Like Father Like Son
The book called Song of Solomon, by Toni Morrison, deals with many real life issues, most of which are illustrated by the relationships between different family members. One archetypal relationship that Morrison includes in her book is the father:son relationship. Although it is obvious that Morrison does talk about this topic, it is not so obvious what she is trying to say about it. So, one might ask, how does the author establish the father:son relationships throughout Song of Solomon and do they fit some sort of archetype?
To answer a question such as this, it would be beneficial to examine the actual father:son relationships throughout the book. One established father:son relationships that is significant to this issue is the one between Milkman and Macon. From the start, Macon objected to Milkman even being born; he forced Ruth to do things to her body that could possibly kill the fetus. With a little help from Pilate, however, Milkman was allowed into the world. Macon, perhaps instigated by never having a mother and seeing his own father killed, has always appeared to be a cold and unforgiving parent even to his other children besides Milkman, but since Macon heard that his son¹s nickname was ³Milkman² he has seen him as a symbol of his disgust for his wife and lost a lot of respect for his son and became even colder towards him. The only time Macon did spend time with Milkman, he spent it boasting about his own great upbringing, warning him to stay away from Pilate and telling him about the embarrassing actions of Ruth. This is the manner in which Morrison establishes the relationship between Macon and Milkman in the first part of the book.
As Milkman grows up, he recognizes the emotional distance between his father and himself. He goes his own way with a few skirmishes here and there and later he even manages to hit his own father. As Macon and Milkman grow apart and go their separate ways, Milkman doesn¹t even think twice about it and just continues on with his life as if nothing was different.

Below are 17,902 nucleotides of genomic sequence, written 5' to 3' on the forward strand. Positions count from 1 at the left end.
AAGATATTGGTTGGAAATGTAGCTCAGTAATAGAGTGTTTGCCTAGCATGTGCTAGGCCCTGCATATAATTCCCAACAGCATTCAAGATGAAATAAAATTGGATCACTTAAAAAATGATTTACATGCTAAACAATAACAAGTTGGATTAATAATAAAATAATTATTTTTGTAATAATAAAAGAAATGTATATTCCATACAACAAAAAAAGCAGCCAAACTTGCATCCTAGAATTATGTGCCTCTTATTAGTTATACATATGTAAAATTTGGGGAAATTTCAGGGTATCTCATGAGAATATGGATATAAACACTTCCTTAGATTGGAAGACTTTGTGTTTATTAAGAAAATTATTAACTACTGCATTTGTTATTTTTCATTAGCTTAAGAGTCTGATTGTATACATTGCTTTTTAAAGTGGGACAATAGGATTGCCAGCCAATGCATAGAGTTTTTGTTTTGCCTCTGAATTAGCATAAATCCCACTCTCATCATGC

Near the end of the book Milkman seems to change his view of his father, with some help from the positive memories of the old men in the passage. Milkman grew up thinking that his father was a cold-hearted, hot tempered control freak who was only interested in gaining money and property. He came to realize that although there was some truth to what he thought, Macon was not inhuman. This is displayed in the passage when it states, ³His own father¹s words came back to him: ŒI worked right alongside my father. Right alongside him.² Even though Macon was against Milkman¹s birth, he came to cherish his only son in his own way. Probably under the impression that showing affection was a sign of a weak man, Macon held back what feelings he had for his son. Milkman¹s feelings about his father¹s shows of affection are described when Morrison writes, ³Milkman thought then that his father was boasting of his manliness as a child. Now he knew he had been saying something else.² One of the few good memories that Macon had of his father was spending time working alongside his father. Milkman finally figured out that Macon¹s description of his time spent working with his father were meant to as a show of affection for Milkman and to cause Milkman to see the similarities between Macon¹s relationship with his father and Milkman¹s relationship with Macon. Milkman¹s revelation is explained, ³That he loved his father; had an intimate relationship with him; that his father loved him, trusted him, and found him worthy of working Œright alongside¹ him.² He most likely remembers gaining a great amount of respect for his father by learning and watching how his father made a living. Milkman now saw that all those times that he spent with Macon down in the workshop and being taught how to run a business were his father¹s mild way of showing love. When Macon would tell Milkman about how he worked right alongside his father, he wasn¹t bragging about how masculine he was when he was little,